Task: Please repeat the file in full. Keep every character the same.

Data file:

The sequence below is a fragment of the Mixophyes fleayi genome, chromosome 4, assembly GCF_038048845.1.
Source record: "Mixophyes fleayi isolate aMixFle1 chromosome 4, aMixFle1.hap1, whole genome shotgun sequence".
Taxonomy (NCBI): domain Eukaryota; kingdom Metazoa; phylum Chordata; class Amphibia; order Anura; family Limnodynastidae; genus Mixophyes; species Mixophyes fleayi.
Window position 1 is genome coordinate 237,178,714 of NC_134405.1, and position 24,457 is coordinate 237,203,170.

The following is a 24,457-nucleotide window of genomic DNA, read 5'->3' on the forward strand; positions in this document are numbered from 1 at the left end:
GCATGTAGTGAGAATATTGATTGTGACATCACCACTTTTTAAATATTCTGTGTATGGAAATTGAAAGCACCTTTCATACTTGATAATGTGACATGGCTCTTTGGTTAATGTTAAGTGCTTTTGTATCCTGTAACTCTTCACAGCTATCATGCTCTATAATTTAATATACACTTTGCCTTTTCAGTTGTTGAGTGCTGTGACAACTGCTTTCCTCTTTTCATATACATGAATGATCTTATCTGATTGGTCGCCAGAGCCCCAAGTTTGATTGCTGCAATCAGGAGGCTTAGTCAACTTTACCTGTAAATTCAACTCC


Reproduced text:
The sequence below is a fragment of the Mixophyes fleayi genome, chromosome 4, assembly GCF_038048845.1.
Source record: "Mixophyes fleayi isolate aMixFle1 chromosome 4, aMixFle1.hap1, whole genome shotgun sequence".
Taxonomy (NCBI): domain Eukaryota; kingdom Metazoa; phylum Chordata; class Amphibia; order Anura; family Limnodynastidae; genus Mixophyes; species Mixophyes fleayi.
Window position 1 is genome coordinate 237,178,714 of NC_134405.1, and position 24,457 is coordinate 237,203,170.

The following is a 24,457-nucleotide window of genomic DNA, read 5'->3' on the forward strand; positions in this document are numbered from 1 at the left end:
GCATGTAGTGAGAATATTGATTGTGACATCACCACTTTTTAAATATTCTGTGTATGGAAATTGAAAGCACCTTTCATACTTGATAATGTGACATGGCTCTTTGGTTAATGTTAAGTGCTTTTGTATCCTGTAACTCTTCACAGCTATCATGCTCTATAATTTAATATACACTTTGCCTTTTCAGTTGTTGAGTGCTGTGACAACTGCTTTCCTCTTTTCATATACATGAATGATCTTATCTGATTGGTCGCCAGAGCCCCAAGTTTGATTGCTGCAATCAGGAGGCTTAGTCAACTTTACCTGTAAATTCAACTCC